The Recommended Sales Forecasting Method [Updated for 2018]

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New entrepreneurs frequently ask me for advice about forecasting their sales. These entrepreneurs are always optimistic about the future of their new company, but when it comes to talking about the details, most aren’t sure how to predict future sales and how much money they’re going to make.

It’s an intimidating task, looking into the future. The good thing is, none of us are fortune tellers and none of us know any more about your new business than you do. (If you do happen to be able to see into the future, please just skip the whole startup thing and go play the stock market. It’ll be much easier and make you richer!)

So, my advice is always to just take a big breath and relax. You’re as well equipped as everyone else to put together a credible, reasonably accurate forecast. Let’s dive right in and figure it out.

Why is sales forecasting important?

Your sales forecast is the foundation of the financial story that you are creating for your business. Once you have your sales forecast complete, you’ll be able to easily create your profit and loss statement, cash flow, and balance sheet.

But beyond just setting the stage for a complete financial forecast, your sales forecast is really all about setting goals for your company. What do you hope to achieve? How many customers do you hope to have next month and next year? How much will each customer hopefully spend with your company? Your sales forecast will help you answer all of these questions.

Your sales forecast is also your guide to how much you should be spending. Assuming you want to run a profitable business, you’ll use your sales forecast to guide what you should be spending on marketing to acquire new customers and how much you should be spending on operations and administration. Now, you don’t always need to be profitable, especially if you are trying to expand aggressively. But, you’ll eventually need your expenses to be less than your sales in order to turn a profit.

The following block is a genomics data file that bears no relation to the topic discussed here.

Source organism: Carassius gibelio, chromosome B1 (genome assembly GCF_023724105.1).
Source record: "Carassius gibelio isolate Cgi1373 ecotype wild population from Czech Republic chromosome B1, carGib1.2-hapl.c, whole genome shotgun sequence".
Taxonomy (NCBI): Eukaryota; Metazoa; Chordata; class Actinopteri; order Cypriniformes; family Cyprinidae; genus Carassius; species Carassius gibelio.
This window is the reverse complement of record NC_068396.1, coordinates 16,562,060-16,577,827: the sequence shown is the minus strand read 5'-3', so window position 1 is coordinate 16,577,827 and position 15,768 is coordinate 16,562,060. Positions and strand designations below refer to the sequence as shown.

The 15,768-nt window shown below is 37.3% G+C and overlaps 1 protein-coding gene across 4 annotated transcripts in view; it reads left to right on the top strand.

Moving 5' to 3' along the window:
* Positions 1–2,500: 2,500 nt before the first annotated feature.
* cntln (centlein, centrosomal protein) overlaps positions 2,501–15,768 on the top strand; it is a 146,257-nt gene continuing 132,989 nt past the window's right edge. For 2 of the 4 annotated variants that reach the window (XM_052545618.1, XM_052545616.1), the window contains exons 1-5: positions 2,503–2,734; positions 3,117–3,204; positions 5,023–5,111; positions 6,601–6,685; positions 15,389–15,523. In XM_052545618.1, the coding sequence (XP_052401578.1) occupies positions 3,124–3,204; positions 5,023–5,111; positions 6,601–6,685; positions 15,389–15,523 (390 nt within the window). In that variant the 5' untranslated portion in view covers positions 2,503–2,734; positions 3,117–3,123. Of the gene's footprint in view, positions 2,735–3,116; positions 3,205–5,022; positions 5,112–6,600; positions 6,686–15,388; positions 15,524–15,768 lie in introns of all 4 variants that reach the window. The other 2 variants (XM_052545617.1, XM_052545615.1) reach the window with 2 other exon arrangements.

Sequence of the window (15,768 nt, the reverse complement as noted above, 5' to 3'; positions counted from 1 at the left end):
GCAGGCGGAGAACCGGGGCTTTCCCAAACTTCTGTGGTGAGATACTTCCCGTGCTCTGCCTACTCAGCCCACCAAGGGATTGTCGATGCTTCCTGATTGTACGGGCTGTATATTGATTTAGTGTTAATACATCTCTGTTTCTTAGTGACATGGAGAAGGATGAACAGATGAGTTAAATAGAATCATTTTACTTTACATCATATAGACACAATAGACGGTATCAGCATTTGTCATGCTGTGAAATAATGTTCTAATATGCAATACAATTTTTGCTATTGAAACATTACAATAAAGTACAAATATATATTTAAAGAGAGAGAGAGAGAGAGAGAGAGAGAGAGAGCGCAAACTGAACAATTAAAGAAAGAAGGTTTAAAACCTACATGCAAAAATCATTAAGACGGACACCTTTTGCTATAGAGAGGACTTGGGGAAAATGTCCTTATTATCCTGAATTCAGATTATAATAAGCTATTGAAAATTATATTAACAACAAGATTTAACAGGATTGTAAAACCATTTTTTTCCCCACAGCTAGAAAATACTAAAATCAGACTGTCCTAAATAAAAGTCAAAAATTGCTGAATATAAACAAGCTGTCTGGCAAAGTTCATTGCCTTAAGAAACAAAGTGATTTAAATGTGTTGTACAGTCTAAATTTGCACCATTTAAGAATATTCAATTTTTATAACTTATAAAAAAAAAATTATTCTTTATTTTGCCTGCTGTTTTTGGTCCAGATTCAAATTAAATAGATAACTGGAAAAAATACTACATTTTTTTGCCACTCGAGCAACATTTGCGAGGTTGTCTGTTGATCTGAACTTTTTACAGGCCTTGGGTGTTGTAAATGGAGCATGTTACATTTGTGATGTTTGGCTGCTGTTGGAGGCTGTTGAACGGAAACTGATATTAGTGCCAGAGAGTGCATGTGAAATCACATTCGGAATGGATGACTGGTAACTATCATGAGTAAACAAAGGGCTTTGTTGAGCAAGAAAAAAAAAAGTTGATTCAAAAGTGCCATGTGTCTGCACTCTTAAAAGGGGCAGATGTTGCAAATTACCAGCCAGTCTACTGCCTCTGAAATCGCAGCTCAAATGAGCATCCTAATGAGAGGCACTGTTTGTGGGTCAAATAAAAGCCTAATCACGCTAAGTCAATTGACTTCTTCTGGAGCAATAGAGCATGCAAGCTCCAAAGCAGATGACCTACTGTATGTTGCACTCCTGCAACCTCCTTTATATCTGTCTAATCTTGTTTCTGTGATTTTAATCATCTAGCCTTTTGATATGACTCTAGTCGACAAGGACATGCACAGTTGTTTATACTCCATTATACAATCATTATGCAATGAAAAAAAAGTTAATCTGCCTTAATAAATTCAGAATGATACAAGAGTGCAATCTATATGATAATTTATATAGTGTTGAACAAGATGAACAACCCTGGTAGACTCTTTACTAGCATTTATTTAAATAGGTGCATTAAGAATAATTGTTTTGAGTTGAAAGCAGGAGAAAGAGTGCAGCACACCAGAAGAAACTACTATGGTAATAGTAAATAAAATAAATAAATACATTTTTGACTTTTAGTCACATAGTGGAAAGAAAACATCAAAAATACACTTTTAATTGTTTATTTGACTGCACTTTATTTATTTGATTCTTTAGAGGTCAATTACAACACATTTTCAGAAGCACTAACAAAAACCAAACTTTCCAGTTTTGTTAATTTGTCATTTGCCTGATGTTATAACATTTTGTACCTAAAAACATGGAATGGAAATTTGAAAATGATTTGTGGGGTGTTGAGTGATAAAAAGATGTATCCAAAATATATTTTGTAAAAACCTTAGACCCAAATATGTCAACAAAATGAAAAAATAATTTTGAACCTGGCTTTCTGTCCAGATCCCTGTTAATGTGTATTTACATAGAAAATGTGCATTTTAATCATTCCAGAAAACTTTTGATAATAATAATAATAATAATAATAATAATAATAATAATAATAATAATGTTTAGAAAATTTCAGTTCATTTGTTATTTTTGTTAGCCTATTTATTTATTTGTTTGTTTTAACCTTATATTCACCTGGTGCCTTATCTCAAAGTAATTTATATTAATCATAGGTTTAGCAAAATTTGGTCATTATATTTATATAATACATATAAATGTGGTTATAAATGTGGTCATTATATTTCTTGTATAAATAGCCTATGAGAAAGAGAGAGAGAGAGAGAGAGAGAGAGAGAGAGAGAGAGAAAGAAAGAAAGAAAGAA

How detailed should I be?

When you’re forecasting your sales, the first thing you should do is figure out what you should create a forecast for. You don’t want want to be too generic and just forecast sales for your entire company. On the other hand, you don’t want to create a forecast for every individual product or service that you sell.

For example, if you’re starting a restaurant, you don’t want to create forecasts for each item on the menu. Instead, you should focus on broader categories like lunch, dinner, and drinks. If you’re starting a clothing shop, forecast the key categories of clothing that you sell, like outerwear, casual wear, and so on.

You’ll probably want to end up with three to 10 categories for the types of sales that you do. More than 10 is going to be a lot of work to forecast and fewer than three probably means that you haven’t divided things up quite enough.

You really can’t get this wrong. After all, it’s just forecasting and you can always come back and adjust your categories later. Just pick a few to get started and move on.

Top-down or bottom-up? Which is better?

Before they have much historical sales data, lots of startups make this mistake—and it’s a big one. They forecast “from the top down.” What that means is that they figure out the total size of the market (TAM, or total addressable market) and then decide that they will capture a small percentage of that total market.

For example, in 2015, more than 1.4 billion smartphones were sold worldwide. It’s pretty tempting for a startup to say that they’re going to get 1 percent of that total market. After all, 1 percent is such a tiny little number, it’s got to be believable, right?

The problem is that this kind of guessing is not based on any kind of reality. Sure, it looks like it might be credible on the surface, but you have to dig deeper. What’s driving those sales? How are people finding out about this new smartphone company? Of the people that find out about the new company, how many are going to buy?

So, instead of forecasting “from the top down,” do a “bottom-up” forecast. Just like the name suggests, bottom-up forecasting is more of an educated guess, starting at the bottom and working up to a forecast.

Start by thinking about how many potential customers you might be able to make contact with; this could be through advertising, sales calls, or other marketing methods. This is your SOM (your “share of the market”), the subset of your 1 percent of the market that you will realistically reach—particularly in the first few years of your business. This is your target market.

Of the people you can reach, how many do you think you’ll be able to bring in the door or get onto your website? And finally, of the people that come in the door, get on the phone, or visit your site, how many will buy?

Here’s an example:

  • 10,000 people see my company’s ad online
  • 1,000 people click from the ad to my website
  • 100 people end up making a purchase

Obviously, these are all nice round numbers, but it should give you an idea of how bottom-up forecasting works.